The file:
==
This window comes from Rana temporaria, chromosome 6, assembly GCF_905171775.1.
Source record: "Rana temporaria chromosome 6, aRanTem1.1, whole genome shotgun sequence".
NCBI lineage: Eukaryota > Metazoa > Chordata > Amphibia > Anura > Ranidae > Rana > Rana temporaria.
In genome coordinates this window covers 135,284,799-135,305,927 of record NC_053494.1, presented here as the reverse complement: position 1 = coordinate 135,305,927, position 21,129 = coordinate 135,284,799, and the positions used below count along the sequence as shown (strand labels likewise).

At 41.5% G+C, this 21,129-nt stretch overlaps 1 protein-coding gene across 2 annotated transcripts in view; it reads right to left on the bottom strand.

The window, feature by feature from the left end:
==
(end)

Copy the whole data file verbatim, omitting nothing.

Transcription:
This window comes from Rana temporaria, chromosome 6, assembly GCF_905171775.1.
Source record: "Rana temporaria chromosome 6, aRanTem1.1, whole genome shotgun sequence".
NCBI lineage: Eukaryota > Metazoa > Chordata > Amphibia > Anura > Ranidae > Rana > Rana temporaria.
In genome coordinates this window covers 135,284,799-135,305,927 of record NC_053494.1, presented here as the reverse complement: position 1 = coordinate 135,305,927, position 21,129 = coordinate 135,284,799, and the positions used below count along the sequence as shown (strand labels likewise).

At 41.5% G+C, this 21,129-nt stretch overlaps 1 protein-coding gene across 2 annotated transcripts in view; it reads right to left on the bottom strand.

The window, feature by feature from the left end: